March 2002: Medical Journal of Malaysia
Julie P Smith, Jane F Thompson, David A Ellwood
OBJECTIVE: To estimate the attributable ACT hospital system costs of treating selected infant and childhood illnesses having known associations with early weaning from human milk. METHOD: We identified relative risks of infant and childhood morbidity associated with exposure to artificial feeding in the early months of life vs. breastfeeding from cohort studies cited by the American Academy of Pediatrics in 1997 as establishing the protective effect of breastfeeding...
December 2002: Australian and New Zealand Journal of Public Health
W K Lim, G S Gurdeep, K Norain
Melioidosis is a potentially deadly infection that can affect any organ system. Reports of melioidosis of the ENT/head and neck region are relatively uncommon. Four cases are presented: (i) parotid abscess evolving into necrotising fasciitis, (ii) acute sinusitis and parapharyngeal cellulitis resulting in upper airway obstruction, (iii) acute suppurative lymphadenitis (iv) and chronic suppurative otitis media causing meningoencephalitis. Three of the four cases are believed to be unique, as a literature review of melioidosis in ENT/head and neck is also presented...
December 2001: Medical Journal of Malaysia
J Depondt, I Fligny, P Leplus, P Gehanno
The authors report on 5 observations of necrotising angiitis with a specifically otological onset, namely 4 Wegener's syndromes and one periarteritis nodosa. In all 5 cases, the initial symptomatology consisted of otological signs in a feverish context, producing pictures of serous or sero-purulent otitis. Its resistance to usual forms of therapy led in 3 cases to the installation of transtympanic aerators, and in 2 cases to the performance of an antro-attico-mastoidectomy. One of the observations led to the discovery in the middle ear of a histological aspect specific to the disease, from which it can be considered that the otologic impairment could be a specific seat of the disease...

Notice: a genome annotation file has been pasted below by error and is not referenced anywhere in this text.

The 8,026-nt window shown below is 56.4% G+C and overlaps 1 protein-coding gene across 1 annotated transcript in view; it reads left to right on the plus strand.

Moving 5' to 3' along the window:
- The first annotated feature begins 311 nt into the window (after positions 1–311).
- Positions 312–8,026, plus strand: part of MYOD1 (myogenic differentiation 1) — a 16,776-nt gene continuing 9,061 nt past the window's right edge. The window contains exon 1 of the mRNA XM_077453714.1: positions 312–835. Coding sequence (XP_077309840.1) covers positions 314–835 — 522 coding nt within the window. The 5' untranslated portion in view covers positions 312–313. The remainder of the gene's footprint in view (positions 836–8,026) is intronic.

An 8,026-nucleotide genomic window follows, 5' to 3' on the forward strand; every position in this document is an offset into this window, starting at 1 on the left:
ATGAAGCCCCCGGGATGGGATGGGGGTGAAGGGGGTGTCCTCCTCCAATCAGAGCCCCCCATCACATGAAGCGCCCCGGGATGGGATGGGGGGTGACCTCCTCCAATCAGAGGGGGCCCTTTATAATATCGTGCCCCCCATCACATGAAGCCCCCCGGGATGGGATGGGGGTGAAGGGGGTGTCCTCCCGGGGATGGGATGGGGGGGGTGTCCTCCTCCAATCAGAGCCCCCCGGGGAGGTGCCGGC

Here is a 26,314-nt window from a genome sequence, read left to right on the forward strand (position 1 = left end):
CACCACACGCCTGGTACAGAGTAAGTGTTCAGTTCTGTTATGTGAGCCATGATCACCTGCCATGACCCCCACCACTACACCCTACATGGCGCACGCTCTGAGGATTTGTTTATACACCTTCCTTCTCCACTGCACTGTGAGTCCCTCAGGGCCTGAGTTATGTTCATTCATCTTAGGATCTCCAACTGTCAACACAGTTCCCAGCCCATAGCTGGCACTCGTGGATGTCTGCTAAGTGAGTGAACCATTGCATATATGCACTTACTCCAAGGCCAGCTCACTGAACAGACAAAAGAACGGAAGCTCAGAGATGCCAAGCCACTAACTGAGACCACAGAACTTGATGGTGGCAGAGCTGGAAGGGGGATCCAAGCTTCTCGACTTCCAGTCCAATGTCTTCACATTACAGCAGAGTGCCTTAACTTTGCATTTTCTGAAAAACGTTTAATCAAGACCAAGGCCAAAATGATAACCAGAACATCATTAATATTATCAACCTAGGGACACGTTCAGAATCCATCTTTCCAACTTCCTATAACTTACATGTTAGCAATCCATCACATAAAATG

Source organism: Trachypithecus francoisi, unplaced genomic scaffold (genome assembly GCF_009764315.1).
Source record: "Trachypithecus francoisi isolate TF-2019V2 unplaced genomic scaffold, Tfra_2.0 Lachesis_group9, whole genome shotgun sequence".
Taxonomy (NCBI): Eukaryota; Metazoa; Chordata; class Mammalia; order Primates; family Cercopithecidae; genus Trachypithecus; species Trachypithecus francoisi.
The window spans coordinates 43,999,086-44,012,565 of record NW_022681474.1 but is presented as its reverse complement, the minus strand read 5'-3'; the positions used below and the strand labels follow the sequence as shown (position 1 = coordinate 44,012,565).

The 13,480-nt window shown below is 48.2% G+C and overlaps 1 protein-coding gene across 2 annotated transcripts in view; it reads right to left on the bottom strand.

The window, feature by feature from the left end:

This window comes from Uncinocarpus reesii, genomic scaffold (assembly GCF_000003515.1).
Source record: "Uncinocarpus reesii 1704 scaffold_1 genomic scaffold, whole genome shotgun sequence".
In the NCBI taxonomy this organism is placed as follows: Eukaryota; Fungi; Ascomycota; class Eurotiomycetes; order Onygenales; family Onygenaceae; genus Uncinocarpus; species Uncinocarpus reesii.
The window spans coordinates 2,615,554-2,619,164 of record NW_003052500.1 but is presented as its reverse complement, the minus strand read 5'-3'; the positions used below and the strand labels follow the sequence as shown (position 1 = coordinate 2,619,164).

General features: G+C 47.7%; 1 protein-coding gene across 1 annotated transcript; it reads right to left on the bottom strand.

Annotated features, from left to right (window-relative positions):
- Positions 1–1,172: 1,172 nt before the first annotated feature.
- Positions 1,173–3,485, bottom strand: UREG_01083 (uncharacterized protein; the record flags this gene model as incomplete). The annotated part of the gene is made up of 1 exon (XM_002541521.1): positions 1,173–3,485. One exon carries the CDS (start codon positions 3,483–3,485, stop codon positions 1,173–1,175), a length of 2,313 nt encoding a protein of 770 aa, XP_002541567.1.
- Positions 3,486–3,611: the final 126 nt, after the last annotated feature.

1989: Revue de Laryngologie—Otologie—Rhinologie
S Tabaqchali
Anaerobic bacteria form the predominant flora of the oral cavity, outnumbering facultative organisms by 10-1,000: 1. The type of anaerobic bacteria and their concentration depend on the anatomical site and the degree of anaerobiosis in the different sites in the mouth. Three groups of anaerobic bacteria inhabit the oral cavity; the strict anaerobes, the moderate anaerobes, and the microaerophilic group of organisms. The majority of anaerobic bacterial infections occurring in the region of the mouth, head and neck are caused by the commensal flora...
1988: Scandinavian Journal of Infectious Diseases. Supplementum
J Ruddy, R C Bickerton
Discharge from the ear can be the result of many disease processes. The ear may discharge blood, pus, cerebrospinal fluid (CSF) or wax. Keratosis obturans, stenosis of the external meatus and benign tumours of the external meatus all lead to wax build-up, which may cause recurrent attacks of otitis externa. Malignant tumours, such as basal cell carcinoma, squamous cell carcinoma and tumours of ceruminous gland origin may also present with discharge. Tumours should be excluded by submitting all material removed from the external canal for histological examination...
February 1992: Drugs